Was I sleeping when the world went mad?
There I was, biking to work one sunny morning, only starting to reach appropriate levels of lucidity to do so and bam! I have one of those experiences that you know will be an unforgotten memory that in some way may eventually (re)define you. It happened just outside the Salvation Army, the morning sun was shining, my bike chain was making that noise it makes when I’ve been neglecting it, and I was determined to get to work by 8:30 am so that I could leave by 4:30 pm. The road was clear, aside from me riding on it and one lonely pigeon seemingly pecking at the air with each step. The sound of a slow-moving SUV (my second least favourite vehicle) approached from behind. There was plenty of room for him to pass, aside from the fact that there was that pigeon in the middle of the road up ahead. Since the vehicle was moving slowly and the pigeon was far enough ahead, the only thing he could possibly do was let the pigeon pass by slowing down (swerving would have meant hitting me or going into the oncoming traffic lane which started to show signs of waking up). But the driver didn’t do that. He just ran right over the pigeon. SMACK! Just my luck that I was right beside the bird and vehicle, on my bike, when it happened. I reflexively let out a huge gasp. I have never seen a life so quickly taken away before. On one side of the wheel, the pigeon was happy, breathing, thinking, feeling. On the other side of the wheel was just a big mess of feathers and sticky stuff. Craft supplies maybe. Objects. Garbage. Road kill. I was traumatized. I couldn’t help but think that the driver noticed the pigeon, but did not consider stopping to save its life. Riding over it was maybe somewhat pleasurable or merely insignificant. That made me so angry! Of course, it is more likely he did not see the pigeon. I’m not sure then why he didn’t seem perturbed by it waiting at the red light up ahead after his vehicle crushed the life out of it. He had to have felt that little bump in the road. So for kicks, let’s say that what I suspected–that the driver purposefully ignored the pigeon in his path–was right. Well, I guess I really have no reason to get angry. In some way, I should congratulate the driver for his being somewhat less hypocritical than the average Joe, having consciously killed a bird on the street. He was probably going to have chicken for lunch that day anyway, right? In the same way, I could perhaps extend this congratulatory sentiment to any person who kills anything really. I guess the main difference is that killing for fun and killing for food aren’t exactly the same. No matter, I was angry anyway, despite having this philosophical debate in my head on my way to work. I couldn’t help feeling sorry for the bird.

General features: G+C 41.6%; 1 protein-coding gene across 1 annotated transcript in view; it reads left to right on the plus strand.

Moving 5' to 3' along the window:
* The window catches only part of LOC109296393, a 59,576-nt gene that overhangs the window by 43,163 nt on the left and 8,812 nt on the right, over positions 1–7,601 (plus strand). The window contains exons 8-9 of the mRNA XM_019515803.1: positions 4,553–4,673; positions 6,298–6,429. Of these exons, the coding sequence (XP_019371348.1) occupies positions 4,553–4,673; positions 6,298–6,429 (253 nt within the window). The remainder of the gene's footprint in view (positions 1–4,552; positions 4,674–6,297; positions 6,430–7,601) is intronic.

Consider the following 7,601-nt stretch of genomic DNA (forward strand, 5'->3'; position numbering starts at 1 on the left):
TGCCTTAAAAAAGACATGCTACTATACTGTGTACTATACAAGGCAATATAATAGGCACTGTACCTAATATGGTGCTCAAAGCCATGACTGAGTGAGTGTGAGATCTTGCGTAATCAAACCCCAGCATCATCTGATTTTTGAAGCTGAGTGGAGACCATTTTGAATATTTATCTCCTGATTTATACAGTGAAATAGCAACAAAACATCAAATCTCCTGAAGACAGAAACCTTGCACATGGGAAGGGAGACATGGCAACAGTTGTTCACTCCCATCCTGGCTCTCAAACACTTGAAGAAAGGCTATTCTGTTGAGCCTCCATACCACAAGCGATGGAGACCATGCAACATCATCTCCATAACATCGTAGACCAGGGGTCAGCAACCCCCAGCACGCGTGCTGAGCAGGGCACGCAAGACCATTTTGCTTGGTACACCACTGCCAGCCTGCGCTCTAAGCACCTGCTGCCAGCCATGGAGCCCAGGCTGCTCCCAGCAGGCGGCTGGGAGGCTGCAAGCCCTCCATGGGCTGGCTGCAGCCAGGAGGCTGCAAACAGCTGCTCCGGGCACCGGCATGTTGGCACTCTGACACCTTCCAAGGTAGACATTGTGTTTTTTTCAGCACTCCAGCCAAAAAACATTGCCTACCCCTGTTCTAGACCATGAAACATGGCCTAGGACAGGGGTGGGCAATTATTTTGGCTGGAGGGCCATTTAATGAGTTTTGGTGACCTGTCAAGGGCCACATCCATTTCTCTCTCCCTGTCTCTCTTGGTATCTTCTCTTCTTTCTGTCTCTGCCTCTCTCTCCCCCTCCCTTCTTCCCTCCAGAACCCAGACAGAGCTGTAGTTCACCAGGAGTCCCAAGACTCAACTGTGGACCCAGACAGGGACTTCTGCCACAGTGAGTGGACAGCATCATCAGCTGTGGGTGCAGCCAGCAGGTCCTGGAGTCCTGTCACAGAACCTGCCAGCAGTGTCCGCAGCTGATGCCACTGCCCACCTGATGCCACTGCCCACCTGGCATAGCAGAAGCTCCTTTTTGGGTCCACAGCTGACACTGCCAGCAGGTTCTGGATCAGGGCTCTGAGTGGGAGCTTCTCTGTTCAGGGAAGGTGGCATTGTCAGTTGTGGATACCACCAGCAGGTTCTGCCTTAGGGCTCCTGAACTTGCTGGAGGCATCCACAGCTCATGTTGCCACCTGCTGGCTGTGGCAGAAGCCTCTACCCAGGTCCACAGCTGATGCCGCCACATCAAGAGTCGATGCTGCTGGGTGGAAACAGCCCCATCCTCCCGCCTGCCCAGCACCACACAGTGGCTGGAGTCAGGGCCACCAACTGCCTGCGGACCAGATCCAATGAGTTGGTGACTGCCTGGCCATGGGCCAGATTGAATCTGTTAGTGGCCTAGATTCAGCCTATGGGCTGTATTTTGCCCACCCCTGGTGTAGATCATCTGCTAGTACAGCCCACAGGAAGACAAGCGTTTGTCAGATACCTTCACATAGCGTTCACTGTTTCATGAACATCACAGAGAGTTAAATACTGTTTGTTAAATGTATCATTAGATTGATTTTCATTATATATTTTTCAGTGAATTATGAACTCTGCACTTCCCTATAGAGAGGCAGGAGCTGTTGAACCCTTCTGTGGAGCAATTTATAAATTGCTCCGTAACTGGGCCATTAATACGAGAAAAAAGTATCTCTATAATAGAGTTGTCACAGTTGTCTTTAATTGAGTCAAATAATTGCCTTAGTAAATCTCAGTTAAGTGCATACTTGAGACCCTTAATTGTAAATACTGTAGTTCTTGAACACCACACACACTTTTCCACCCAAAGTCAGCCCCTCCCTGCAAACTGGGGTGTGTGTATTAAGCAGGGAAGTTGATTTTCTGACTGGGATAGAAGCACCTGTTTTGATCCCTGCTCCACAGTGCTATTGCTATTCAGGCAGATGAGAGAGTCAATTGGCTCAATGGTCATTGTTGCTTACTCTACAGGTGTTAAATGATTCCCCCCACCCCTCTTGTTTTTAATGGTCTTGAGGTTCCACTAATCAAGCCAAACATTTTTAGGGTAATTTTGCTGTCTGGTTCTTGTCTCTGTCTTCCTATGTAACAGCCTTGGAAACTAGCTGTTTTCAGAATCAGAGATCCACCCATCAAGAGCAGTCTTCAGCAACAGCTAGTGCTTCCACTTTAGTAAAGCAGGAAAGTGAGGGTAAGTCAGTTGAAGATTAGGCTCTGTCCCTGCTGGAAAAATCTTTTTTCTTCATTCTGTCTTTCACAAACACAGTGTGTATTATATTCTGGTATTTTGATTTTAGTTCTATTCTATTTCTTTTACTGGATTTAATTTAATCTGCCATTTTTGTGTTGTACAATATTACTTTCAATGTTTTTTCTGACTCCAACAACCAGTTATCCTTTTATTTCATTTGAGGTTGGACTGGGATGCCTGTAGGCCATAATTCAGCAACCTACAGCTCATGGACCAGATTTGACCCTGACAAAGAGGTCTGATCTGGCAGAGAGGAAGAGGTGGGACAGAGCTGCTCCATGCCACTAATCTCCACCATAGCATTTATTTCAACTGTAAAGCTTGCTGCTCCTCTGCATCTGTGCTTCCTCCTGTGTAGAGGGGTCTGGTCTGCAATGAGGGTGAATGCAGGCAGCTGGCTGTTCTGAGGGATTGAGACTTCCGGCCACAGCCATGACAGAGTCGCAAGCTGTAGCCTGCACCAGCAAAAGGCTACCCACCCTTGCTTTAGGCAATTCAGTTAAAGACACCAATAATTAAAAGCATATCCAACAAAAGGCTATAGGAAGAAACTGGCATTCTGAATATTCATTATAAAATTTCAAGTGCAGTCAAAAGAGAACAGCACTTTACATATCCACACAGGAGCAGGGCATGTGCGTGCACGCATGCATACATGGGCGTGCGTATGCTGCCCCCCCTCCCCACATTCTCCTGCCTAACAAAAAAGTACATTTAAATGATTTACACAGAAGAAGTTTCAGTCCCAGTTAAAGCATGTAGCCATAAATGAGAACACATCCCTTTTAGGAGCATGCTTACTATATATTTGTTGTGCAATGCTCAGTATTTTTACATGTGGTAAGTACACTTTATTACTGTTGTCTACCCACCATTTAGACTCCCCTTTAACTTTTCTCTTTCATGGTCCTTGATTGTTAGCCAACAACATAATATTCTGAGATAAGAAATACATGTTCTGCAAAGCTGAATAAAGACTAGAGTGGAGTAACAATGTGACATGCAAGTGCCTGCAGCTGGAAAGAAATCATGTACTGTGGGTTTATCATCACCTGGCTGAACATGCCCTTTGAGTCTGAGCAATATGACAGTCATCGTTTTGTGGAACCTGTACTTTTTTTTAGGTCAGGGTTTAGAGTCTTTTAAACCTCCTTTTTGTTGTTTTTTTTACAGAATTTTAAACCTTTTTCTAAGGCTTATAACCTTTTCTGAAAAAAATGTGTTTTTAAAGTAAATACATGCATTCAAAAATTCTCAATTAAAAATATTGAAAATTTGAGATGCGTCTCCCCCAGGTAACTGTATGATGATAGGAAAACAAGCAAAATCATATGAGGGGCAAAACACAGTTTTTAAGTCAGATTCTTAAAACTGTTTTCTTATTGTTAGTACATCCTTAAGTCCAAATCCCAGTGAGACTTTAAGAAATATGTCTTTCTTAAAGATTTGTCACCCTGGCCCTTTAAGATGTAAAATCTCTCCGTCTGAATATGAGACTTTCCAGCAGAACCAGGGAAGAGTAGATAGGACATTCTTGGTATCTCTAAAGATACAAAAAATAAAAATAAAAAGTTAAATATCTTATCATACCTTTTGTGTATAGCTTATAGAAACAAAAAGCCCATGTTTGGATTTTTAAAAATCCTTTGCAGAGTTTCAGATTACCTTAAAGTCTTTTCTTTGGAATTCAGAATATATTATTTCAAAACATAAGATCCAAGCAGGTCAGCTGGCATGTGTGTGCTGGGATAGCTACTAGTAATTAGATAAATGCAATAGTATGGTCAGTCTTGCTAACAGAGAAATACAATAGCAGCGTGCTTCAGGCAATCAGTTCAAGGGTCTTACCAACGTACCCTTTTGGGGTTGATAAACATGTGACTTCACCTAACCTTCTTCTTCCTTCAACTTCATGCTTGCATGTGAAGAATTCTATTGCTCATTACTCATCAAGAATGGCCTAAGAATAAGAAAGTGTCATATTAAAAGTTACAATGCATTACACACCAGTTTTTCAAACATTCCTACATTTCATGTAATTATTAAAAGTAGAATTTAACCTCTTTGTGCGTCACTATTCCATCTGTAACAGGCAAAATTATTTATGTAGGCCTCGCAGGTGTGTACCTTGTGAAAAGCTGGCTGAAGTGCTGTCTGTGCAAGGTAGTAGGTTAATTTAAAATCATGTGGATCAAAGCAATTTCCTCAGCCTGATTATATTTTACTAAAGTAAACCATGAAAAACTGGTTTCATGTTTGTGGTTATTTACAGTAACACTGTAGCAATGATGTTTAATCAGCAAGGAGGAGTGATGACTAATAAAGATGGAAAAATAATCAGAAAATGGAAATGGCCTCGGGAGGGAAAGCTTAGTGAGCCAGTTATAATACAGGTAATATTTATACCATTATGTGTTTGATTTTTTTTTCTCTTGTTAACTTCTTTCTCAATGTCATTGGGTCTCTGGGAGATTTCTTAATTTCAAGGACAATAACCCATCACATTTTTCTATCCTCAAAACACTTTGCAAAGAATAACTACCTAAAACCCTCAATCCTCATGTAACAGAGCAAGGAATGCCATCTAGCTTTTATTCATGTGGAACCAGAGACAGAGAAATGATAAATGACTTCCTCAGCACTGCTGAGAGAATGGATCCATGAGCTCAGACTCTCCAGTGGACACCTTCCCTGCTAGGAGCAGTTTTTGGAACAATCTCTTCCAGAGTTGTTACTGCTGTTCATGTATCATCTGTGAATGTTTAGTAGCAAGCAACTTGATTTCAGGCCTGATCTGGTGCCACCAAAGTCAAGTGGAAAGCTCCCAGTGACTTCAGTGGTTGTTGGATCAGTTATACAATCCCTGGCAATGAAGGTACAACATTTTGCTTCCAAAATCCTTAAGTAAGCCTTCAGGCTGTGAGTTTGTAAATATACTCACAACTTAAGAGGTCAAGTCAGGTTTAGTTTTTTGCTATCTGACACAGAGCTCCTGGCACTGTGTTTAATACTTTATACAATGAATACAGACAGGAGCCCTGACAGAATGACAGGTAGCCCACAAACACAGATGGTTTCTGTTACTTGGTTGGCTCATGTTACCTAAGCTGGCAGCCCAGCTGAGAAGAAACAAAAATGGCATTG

There is some theory that links serial killers to cruelty to animals. Basically, torturing and abusing animals is a likely precursor to becoming a cold-blooded killer. Go figure. So is it so controversial to think that violence in our society may be directly linked to our callousness and maltreatment of other species? The reason we are able to abuse animals is because we focus on our differences — “They are different from us, that is why we can do this to them.” Similar reasoning could be used to reassure killing other people in war, the Holocaust, genocides. If we can convince ourselves that those we are killing are not really human (i.e., not like us, a different species), then it makes more sense to kill them. Fictional alien movies rarely invoke compassion or regret for killing alien intruders. Until we learn that killing others just because they are different is wrong, I don’t think peace will ever be possible. If only we could focus on how we are the same: how we all have emotions, feel pain, get scared, love others, maybe the senseless killing will stop.
More and more I feel like I fantasize about utopias, even though in public, I advocate a more realistic position. When I realize that these things that mean so much to me probably won’t change much for a really long time (definitely not in my lifetime), and probably will get worse before they get better, I get sad. But please, dear reader, do not be alarmed. My sadness is just as much a special, almost cherished part of me, as is my pensive nature in general. Nothing out of the ordinary here. I would always take the red pill. And then I would recite that quote that makes me remember why I still do what I do.
“The probability that we may fail in the struggle ought not to deter us from the support of a cause we believe to be just.” – Abraham Lincoln